Dark Reading is part of the Informa Tech Division of Informa PLC

This site is operated by a business or businesses owned by Informa PLC and all copyright resides with them.Informa PLC's registered office is 5 Howick Place, London SW1P 1WG. Registered in England and Wales. Number 8860726.

Endpoint //

Authentication

5/18/2018
10:30 AM
Patrick Cox
Patrick Cox
Commentary
Connect Directly
LinkedIn
RSS
E-Mail vvv
50%
50%

How to Hang Up on Fraud

Three reasons why the phone channel is uniquely vulnerable to spoofing and what call centers are doing about it.

With cybercrime skyrocketing over the past two decades, companies that do business online — whether retailers, banks, or insurance companies — have devoted increasing resources to improving security and combatting Internet fraud. But sophisticated fraudsters do not limit themselves to the online channel, and many organizations have been slow to adopt effective measures to mitigate the risk of fraud carried out through other channels, such as customer contact centers. In many ways, the phone channel has become the weak link.

Most contact centers have continued to rely heavily on knowledge-based authentication to grant callers access to their accounts. However, the ready availability of personal information, either stolen in data breaches or gleaned from social media, makes it increasingly easy for criminals to impersonate customers. Add in some Caller ID or automatic number identification (ANI) spoofing, and fraudsters are well on their way to deceiving call center staff and taking over customer accounts.

The phone channel is uniquely vulnerable to spoofing for a number of reasons:

1. Easy creation and manipulation of call signaling data. An incoming phone call contains signaling data with billing and routing information. However, it is simple for a hacker to alter legitimate call signal data, which is why spoofing has become an epidemic. Spoofing is simply changing or falsifying call-signaling data. It's easy to do using any of dozens of software tools such as FreeSWITCH or Asterisk. When a criminal originates a call, he or she can create all the signaling data needed to mimic a legitimate calling number.

2. Lack of encryption. Most websites today can encrypt a communication system end-to-end, from the browser to the web server. In contrast, very few telephone calls are encrypted end-to-end. This is because the security infrastructure that is mature in web communications is still in its infancy within the telephone network. Getting encryption in place is a slow process because it requires compatible and reliable networking capabilities for telephone communications among all the carriers in the world. That is a long process. In the meantime, this means that the vast majority of telephone calls and their call signaling data are sent in plain text and can be manipulated.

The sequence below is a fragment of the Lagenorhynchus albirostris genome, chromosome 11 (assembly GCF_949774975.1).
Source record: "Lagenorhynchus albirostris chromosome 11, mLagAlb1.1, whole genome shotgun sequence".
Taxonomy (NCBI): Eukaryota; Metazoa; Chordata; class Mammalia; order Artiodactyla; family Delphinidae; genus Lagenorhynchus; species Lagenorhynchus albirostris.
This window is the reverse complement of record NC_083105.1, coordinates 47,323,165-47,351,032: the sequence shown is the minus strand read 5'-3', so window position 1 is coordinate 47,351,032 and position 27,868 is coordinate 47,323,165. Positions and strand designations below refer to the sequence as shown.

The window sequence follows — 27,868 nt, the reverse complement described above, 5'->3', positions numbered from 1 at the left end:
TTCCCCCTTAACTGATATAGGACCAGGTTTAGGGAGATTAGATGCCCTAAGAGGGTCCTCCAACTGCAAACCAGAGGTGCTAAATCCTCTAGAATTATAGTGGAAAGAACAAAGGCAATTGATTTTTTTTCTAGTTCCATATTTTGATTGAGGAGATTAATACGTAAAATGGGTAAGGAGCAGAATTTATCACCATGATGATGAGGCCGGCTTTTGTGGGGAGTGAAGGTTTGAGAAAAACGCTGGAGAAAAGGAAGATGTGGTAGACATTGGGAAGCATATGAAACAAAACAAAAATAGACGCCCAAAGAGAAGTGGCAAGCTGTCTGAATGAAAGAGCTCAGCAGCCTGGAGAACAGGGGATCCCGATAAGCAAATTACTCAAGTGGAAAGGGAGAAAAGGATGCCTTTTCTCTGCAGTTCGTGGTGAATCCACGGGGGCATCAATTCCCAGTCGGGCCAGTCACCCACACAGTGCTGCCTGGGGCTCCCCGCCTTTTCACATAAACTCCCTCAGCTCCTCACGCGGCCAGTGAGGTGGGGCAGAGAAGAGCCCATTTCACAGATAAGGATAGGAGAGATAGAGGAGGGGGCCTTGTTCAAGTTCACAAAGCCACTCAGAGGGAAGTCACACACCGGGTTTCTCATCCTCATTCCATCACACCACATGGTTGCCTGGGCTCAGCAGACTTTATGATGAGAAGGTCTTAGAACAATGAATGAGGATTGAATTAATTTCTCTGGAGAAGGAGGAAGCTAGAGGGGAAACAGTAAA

3. Many opportunities to launch attacks. There are thousands of telephone carriers in North America alone, and tens of thousands of global partners that offer access to place calls. Fraudsters exploit carriers and partners with lax security practices or no enrollment requirements. This enables criminals to remain anonymous and leaves them free to launch attacks without any repercussions.

By iterating attacks with multiple signatures on different access points, criminals will find a combination that can perfectly mimic calls from major carriers. Once successful, they can mimic calls from all the customers of that carrier.

Knowledge-based authentication, or KBA, is just as vulnerable because of fraudsters' relatively easy access to the personal information needed to correctly respond to call center agents' identity interrogation. This information can be purchased on the Dark Web or unearthed by simply scouring the social media sites of an account takeover target.  

So, how do we forge a more secure path forward? The basic answer, no matter the particular security solutions involved, is multifactor authentication. Multifactor authentication is a strategy in which inherence and/or ownership factors (that is, something known by a person and/or something in their physical possession) are used to verify a caller's identity, thus reducing or eliminating reliance on KBA and spoof detection. A bank would never allow ATM use without knowledge of a PIN and ownership of a physical debit card, and it's time for companies to adopt this same approach to secure their phone channels.

Multifactor authentication has long been recognized as more secure, and the available tools are becoming increasingly sophisticated. For example, to incorporate an inherence factor, which uses a physical attribute of a caller, contact centers can deploy voice recognition systems. These systems obtain a voice print from a caller and compare it to a reference voice print to make an authentication determination. (Note: TRUSTID offers pre-answer caller authentication as an alternative to KBA and as part of a multifactor authentication solution. Many companies in the industry provide additional caller authentication solutions for multifactor authentication.)